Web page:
The California Invasive Plant Inventory categorizes non-native invasive plants that threaten the state’s wildlands. Categorization is based on an assessment of the ecological impacts of each plant. The Inventory represents the best available knowledge of invasive plant experts in the state. However, it has no regulatory authority, and should be used with full understanding of the limitations described below.
California is home to 4,200 native plant species, and is recognized internationally as a “biodiversity hotspot.” Approximately 1,800 non-native plants also grow in the wild in the state. A small number of these, approximately 200, are the ones that this Inventory considers invasive. Improved understanding of their impacts will help those working to protect California’s treasured
Cal-IPC’s Inventory review committee oversaw a 2017 update of the Inventory and released proposed additions to the inventory on Feb. 1, 2017.
The Inventory categorizes plants as High, Moderate, or Limited, reflecting the level of each species’ negative ecological impact in California. Other factors, such as economic impact or difficulty of management, are not included in this assessment. It is important to note that even Limited species are invasive and should be of concern to land managers. Although the impact of each plant varies regionally, its rating represents cumulative impacts statewide. Therefore, a plant whose statewide impacts are categorized as Limited may have more severe impacts in a particular region. Conversely, a plant categorized as having a High cumulative impact across California may have very little impact in some regions.
Two additional categories are “Alert” and “Watch.” An Alert is listed on species with High or Moderate impacts that have limited distribution in California, but may have the potential to spread much further. Species on the “watch” list have been assessed as posing a high risk of becoming invasive in the future in California.
The Inventory Review Committee, Cal-IPC staff, and volunteers drafted assessments for each plant based on the formal criteria system described below. The committee solicited information from land managers across the state to complement the available literature. Assessments were released for public review before the committee finalized them.
The 2006 Cal-IPC Inventory list includes 39 High species, 65 Moderate species, and 89 Limited species. Additional information, including updated
observations, will be added to this website periodically, with revisions tracked and dated.
Definition of Invasive Plants
The Inventory categorizes “invasive non-native plants that threaten wildlands” according to the definitions below. Plants were evaluated only if they invade California wildlands with native habitat values. The Inventory does not include plants found solely in areas of human-caused disturbance such as roadsides and cultivated agricultural fields.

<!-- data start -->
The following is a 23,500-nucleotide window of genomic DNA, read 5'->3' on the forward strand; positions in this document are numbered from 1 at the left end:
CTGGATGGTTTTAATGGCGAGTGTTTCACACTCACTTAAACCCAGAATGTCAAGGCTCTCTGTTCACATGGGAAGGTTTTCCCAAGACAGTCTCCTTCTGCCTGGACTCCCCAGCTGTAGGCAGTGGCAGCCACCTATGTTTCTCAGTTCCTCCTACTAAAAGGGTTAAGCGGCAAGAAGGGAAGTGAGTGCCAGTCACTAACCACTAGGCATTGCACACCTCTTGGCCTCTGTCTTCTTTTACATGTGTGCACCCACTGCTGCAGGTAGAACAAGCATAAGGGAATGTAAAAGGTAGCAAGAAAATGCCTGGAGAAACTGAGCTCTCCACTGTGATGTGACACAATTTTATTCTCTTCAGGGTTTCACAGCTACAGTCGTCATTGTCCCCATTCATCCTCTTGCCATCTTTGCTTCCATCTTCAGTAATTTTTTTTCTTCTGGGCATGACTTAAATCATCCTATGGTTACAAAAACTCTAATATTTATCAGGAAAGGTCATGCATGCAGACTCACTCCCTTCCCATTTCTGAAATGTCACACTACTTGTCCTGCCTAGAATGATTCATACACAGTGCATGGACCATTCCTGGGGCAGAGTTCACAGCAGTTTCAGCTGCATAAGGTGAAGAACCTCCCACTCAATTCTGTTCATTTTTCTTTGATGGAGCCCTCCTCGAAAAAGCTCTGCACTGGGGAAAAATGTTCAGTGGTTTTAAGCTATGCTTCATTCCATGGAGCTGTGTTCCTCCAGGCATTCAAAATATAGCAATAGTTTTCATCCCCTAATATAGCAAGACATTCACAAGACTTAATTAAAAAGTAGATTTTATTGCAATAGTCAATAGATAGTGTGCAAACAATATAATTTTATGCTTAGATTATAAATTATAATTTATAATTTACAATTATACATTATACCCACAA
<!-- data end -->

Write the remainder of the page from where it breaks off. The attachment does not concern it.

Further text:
- Wildlands are public and private lands that support native ecosystems, including some working landscapes such as grazed rangeland and active timberland.
- Non-native plants are species introduced to California after European contact and as a direct or indirect result of human activity.
- Invasive non-native plants that threaten wildlands are plants that 1) are not native to, yet can spread into, wildland ecosystems, and that also 2) displace native species, hybridize with native species, alter biological communities, or alter ecosystem processes.
Criteria for Listing
The California Invasive Plant Inventory updates the 1999 “Exotic Pest Plants of Greatest Ecological Concern in California.” Cal-IPC’s Inventory Review Committee met regularly between 2002 and 2005 to review 238 non-native species with known or suspected impacts in California wildlands. These assessments are based on the “Criteria for Categorizing Invasive Non-Native Plants that Threaten Wildlands”, developed in collaboration with the Southwestern Vegetation Management Association in Arizona and the University of Nevada Cooperative Extension so that ratings
could be applied across political boundaries and adjusted for regional variation.
- The goals of the criteria system and the Inventory are to:
- Provide a uniform methodology for categorizing non-native invasive plants that threaten wildlands;
- Provide a clear explanation of the process used to evaluate and categorize plants;
- Provide flexibility so the criteria can be adapted to the particular needs of different regions and states;
- Encourage contributions of data and documentation on evaluated species;
- Educate policy makers, land managers, and the public about the biology, ecological impacts, and distribution of invasive non-native plants.
The criteria system generates a plant’s overall rating based on an evaluation of 13 criteria, which are divided into three sections assessing Ecological Impacts, Invasive Potential, and Ecological Distribution. Evaluators assign a score of A (severe) to D (no impact) for each criterion, with U indicating unknown. The scoring scheme is arranged in a tiered format, with individual
criteria contributing to section scores that in turn generate an overall rating for the plant. Detailed plant assessment forms list the rationale and applicable references used to arrive at each criterion’s score. The level of documentation for each question is also rated, and translated into a numerical score for averaging. The documentation score presented in the tables is a numeric average of the documentation levels for all 13 criteria.
Each plant on the list received an overall rating of High, Moderate or Limited based on evaluation using the criteria system. The meaning of these overall ratings is described below. In addition to the overall ratings, specific combinations of section scores that indicate significant potential for invading new ecosystems triggers an Alert designation so that land managers may watch for range expansions. Some plants were categorized as Evaluated But Not Listed because either we lack sufficient information to assign a rating or the available information indicates that the species does not have significant impacts at the present time.
- High – These species have severe ecological impacts on physical
processes, plant and animal communities, and vegetation structure. Their reproductive
biology and other attributes are conducive to moderate to high rates of dispersal
and establishment. Most are widely distributed ecologically.
- Moderate – These species have substantial and apparent—but
generally not severe—ecological impacts on physical processes, plant